General tools in a good groupware system which are of special need for distance education usage

User interface

An easy to use graphic user interface

Media types

Formatted text




HTML-formatted documents

Attachments in any file format should also be allowed

Finding and searching

Good tools for finding and searching for information in the course data base based on keywords, dates, author, subject, contents, etc.


E-mail interface

WWW interface

Same time functions





Special tools added specifically to support distance education usage

Tools for the teacher

Tools for the student

Tools for the school class

(5) Administration of courses

(5) Participate in one or more courses

(5) Participate in a course

(5) Overview of ongoing, future and finished courses

(5) Overview of status for this student in the mandatory course activities

(5) Overview of group tasks

(5) Plan and organise a course with different activities, preferably with a graphic design which shows the course structure

(5) Follow a course according to the plan given by the teacher

(4) Find group tasks in the course plan

(4) Provide lists of tasks where each student selects a different task to perform and report to the course.

(4) Select a task from a list of tasks so that only one student selects each task.

(4) Select a task from a list of tasks so that only one group selects each task.

(5) Control when and how students can see what other students do (for example a student may have to complete a task before seeing the task reports from other students)

(5) See other students task reports

(5) See which students have performed and not performed each task within the course, and see the status of each student in relation to the course, and see other useful course statistics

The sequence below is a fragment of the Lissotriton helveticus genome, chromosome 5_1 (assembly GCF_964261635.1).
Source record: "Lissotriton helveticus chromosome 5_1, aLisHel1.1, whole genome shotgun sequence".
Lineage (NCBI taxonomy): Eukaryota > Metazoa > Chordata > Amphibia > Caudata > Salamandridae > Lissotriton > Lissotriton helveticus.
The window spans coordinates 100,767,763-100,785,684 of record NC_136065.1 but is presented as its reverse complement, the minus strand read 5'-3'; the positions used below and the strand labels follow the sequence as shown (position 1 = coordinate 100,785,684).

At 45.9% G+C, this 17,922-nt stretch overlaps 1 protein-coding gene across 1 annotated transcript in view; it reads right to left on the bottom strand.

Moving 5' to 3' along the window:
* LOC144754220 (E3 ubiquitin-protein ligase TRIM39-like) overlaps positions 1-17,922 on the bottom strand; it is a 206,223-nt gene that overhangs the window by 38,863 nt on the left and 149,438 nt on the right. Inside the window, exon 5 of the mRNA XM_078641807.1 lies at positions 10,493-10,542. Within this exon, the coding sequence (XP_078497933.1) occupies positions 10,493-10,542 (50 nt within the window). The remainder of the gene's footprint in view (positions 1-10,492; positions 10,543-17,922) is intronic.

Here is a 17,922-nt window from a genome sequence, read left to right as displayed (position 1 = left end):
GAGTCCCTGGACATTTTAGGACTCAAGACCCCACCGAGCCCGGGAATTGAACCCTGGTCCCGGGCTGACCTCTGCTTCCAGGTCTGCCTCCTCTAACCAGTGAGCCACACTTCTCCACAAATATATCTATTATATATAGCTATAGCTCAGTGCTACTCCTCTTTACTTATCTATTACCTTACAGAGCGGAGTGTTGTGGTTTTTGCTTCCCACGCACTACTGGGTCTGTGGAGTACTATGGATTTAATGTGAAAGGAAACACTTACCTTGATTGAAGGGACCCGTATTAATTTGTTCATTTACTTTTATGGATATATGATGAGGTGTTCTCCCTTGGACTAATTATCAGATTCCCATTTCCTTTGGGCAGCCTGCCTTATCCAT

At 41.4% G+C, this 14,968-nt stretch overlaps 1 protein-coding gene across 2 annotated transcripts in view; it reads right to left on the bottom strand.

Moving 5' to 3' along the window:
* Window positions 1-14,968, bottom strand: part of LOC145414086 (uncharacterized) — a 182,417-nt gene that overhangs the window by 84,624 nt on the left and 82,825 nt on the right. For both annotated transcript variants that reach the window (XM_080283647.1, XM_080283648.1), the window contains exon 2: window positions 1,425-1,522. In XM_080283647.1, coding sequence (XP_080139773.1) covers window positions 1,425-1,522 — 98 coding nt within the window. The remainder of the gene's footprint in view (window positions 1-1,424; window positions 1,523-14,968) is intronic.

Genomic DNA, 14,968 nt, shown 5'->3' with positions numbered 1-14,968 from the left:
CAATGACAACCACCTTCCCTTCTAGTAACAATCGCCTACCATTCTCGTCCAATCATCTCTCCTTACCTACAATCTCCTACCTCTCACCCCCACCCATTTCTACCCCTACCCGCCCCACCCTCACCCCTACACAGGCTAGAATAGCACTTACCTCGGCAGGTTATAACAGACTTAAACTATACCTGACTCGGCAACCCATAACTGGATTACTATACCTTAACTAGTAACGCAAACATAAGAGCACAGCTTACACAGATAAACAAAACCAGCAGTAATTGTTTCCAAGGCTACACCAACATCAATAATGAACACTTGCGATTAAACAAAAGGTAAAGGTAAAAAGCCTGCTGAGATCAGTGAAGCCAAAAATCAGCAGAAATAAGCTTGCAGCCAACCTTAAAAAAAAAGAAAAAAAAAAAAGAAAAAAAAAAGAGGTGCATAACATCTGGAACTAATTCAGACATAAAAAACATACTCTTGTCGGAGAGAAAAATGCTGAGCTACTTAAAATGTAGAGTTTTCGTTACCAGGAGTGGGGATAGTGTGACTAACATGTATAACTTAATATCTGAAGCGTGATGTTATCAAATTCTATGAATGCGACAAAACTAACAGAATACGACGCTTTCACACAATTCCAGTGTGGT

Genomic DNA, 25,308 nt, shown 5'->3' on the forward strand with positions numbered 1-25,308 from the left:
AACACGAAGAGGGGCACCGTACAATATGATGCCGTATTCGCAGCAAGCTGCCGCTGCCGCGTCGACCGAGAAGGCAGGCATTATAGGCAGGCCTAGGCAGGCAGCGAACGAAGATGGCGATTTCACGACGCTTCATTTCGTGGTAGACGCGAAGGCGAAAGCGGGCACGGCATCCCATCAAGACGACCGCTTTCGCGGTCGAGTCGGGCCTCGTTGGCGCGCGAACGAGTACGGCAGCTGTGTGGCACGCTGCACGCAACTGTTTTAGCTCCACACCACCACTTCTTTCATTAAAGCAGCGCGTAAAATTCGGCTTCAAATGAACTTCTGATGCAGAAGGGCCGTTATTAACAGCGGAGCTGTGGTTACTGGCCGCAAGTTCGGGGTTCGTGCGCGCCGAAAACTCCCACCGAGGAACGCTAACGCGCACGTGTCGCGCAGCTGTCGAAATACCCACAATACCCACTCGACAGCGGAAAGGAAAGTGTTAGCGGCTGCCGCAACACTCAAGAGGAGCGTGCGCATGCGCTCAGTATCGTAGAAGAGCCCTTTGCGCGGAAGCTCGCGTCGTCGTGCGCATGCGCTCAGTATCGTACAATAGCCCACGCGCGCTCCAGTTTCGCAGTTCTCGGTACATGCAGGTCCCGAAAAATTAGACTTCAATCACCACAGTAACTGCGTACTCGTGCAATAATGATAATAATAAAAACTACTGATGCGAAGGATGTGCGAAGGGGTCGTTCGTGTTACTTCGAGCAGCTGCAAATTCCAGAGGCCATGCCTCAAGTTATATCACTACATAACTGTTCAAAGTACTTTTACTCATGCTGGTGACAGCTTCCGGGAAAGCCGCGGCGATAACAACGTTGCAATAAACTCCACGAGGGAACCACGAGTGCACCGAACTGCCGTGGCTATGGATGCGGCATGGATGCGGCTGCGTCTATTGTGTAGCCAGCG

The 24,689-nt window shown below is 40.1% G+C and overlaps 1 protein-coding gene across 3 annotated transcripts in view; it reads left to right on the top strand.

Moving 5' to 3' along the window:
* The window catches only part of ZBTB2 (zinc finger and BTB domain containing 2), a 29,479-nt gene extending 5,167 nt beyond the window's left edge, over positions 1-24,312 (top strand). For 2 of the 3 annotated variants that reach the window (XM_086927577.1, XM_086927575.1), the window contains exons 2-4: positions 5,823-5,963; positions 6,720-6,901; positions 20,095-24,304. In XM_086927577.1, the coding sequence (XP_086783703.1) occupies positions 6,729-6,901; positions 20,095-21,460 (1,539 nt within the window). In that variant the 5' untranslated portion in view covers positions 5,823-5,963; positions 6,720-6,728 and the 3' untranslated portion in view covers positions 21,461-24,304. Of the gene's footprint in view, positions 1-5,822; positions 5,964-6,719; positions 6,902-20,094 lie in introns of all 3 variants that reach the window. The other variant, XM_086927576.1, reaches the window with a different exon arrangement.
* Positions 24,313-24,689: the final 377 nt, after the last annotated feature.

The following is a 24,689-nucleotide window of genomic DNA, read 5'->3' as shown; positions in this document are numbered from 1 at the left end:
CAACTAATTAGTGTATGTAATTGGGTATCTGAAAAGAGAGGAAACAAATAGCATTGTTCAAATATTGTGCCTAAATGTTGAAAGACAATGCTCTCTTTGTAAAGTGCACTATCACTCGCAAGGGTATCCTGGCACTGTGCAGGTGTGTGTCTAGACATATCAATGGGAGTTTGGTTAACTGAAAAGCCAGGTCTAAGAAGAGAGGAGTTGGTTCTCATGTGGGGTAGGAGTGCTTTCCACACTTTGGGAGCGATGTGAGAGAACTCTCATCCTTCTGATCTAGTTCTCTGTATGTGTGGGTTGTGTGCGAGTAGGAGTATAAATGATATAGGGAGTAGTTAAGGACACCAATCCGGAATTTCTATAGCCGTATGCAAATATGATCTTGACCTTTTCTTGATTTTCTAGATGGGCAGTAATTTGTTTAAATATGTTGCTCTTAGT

(5) Perform individual and group tasks within the course and report to the teacher

(4) Reminders when behind in the course work

(4) Perform group tasks

(5) Answer and handle questions from individual students

(5) Personal correspondence between student and teacher

(5) Discuss the course topic with other students and with the teacher, read questions and other messages from other students on the task of the course and responses from the teacher

(4) Giving exams and diagnostic tests

(4) Participate in exams and diagnostic tests

Discuss points of order in the running of the course

Asking for course evaluation

Making course evaluation

Discussing quality aspects of the course itself

(4) Giving marks to the students, knowing which students are weak and need more encouragement, knowing in which areas the students in general have problems with understanding the course content

(4) Knowing your status, especially knowing areas where the student is weak and needs more study

(4) Teacher evaluation tools

(4) Knowing your status in relation to other students in the course (not seeing the individual marks of other students, but knowing if your own marks are above or below average)

(4) Off-line usage: The student can rapidly download web pages and messages and then read them and write own contributions without need for a continuos connection.

The issue of to what extent the teacher should control the activities of the students is somewhat controversial, some teachers prefer a more controlled environment, others prefer an environment giving the students more freedom. The tools should support different teaching modes.